The U.S. Army Corps of Engineers approved the construction of the Dakota Access Pipeline on Tuesday, paving the way for an infrastructure project that has been surrounded by protest and controversy.
Robert Speer, the acting secretary of the Army, announced the decision to Congress, saying he was ready to offer the pipeline’s owner a 30-year easement on a disputed patch of land.
In the decision, Speer said he would halt the preparation of an environmental impact statement meant to assess the effects of the pipeline, adding that he had sufficient information to support approval. The pipeline had already passed environmental review and a federal judge found for the pipeline after the Standing Rock Sioux Tribe flied a lawsuit, based on the tribe’s water supply and sacred lands, against it before then-President Obama halted the project last November. No part of the proposed route goes through tribal lands.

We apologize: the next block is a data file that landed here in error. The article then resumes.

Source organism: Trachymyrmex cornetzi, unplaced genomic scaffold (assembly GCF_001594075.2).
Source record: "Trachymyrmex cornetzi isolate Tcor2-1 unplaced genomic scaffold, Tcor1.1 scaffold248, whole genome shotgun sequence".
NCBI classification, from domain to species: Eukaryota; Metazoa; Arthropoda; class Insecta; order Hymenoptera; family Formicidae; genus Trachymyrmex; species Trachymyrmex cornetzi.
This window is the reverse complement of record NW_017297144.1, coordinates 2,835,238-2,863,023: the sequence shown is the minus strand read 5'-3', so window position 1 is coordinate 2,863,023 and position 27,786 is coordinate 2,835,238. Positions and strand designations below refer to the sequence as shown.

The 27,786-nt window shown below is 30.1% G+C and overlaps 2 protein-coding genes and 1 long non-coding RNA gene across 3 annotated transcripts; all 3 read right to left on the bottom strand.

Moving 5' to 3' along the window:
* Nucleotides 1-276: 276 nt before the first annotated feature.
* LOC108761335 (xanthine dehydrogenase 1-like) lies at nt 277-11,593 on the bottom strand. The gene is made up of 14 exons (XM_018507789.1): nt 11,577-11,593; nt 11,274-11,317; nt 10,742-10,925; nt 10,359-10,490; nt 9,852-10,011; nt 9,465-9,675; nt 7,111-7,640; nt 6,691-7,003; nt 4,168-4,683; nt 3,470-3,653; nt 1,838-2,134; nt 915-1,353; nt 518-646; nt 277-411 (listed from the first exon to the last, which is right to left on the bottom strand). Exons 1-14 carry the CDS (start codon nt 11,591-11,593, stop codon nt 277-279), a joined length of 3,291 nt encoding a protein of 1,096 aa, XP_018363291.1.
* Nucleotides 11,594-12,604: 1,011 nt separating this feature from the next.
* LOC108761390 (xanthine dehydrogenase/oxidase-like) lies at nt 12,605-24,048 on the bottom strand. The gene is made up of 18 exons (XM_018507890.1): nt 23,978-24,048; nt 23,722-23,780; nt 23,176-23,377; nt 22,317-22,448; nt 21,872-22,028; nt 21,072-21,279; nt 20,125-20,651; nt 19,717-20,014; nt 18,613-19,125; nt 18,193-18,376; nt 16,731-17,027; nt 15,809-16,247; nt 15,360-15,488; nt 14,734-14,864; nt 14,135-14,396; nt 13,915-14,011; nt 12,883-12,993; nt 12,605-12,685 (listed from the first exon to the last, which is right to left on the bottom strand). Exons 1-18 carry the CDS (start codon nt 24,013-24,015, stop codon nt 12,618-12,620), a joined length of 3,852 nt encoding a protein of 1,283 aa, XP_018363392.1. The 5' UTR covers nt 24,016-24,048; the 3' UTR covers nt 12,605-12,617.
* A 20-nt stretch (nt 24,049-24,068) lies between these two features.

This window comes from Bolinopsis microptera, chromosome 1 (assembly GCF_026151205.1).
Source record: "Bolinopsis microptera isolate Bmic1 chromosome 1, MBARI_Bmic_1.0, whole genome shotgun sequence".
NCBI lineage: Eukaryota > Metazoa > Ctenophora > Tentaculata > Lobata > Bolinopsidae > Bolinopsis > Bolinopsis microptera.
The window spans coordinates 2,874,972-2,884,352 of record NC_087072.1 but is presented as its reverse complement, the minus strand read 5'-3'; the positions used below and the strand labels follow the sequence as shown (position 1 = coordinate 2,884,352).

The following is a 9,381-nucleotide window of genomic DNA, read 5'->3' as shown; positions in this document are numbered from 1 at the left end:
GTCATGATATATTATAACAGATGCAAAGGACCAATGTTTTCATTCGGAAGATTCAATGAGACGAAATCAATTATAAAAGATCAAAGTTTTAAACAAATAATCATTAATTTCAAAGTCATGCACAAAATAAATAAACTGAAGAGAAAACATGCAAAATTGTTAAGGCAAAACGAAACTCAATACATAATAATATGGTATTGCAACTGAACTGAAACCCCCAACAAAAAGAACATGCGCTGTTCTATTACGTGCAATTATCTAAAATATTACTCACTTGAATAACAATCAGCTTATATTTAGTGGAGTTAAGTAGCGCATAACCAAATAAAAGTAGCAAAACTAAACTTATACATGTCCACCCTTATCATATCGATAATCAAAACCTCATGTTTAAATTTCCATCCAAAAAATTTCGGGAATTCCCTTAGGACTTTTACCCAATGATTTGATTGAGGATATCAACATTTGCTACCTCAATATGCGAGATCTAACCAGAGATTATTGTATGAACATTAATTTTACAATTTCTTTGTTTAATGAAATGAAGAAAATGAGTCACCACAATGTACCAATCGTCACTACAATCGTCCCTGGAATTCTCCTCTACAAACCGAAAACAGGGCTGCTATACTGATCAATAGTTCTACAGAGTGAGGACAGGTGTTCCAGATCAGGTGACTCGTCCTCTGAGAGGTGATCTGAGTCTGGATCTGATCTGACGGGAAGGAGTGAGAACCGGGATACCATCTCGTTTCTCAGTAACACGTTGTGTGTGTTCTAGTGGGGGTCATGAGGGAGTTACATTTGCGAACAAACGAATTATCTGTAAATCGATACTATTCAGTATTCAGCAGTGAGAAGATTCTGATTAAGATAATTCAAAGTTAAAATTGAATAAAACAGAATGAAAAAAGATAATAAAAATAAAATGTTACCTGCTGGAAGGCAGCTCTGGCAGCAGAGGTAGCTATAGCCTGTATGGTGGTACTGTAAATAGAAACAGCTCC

The easement will allow for the completion of the last mile and a half of the 1,172-mile project, connecting oil production areas in North Dakota to a crude oil terminal near Patoka, Ill. The pipeline is owned by Energy Transfer Partners. In a statement, Sen. Heidi Heitkamp, D-N.D., said, “Today’s announcement by the U.S. Army Corps of Engineers brings this issue one step closer to final resolution — and delivers the certainty and clarity I’ve been demanding.”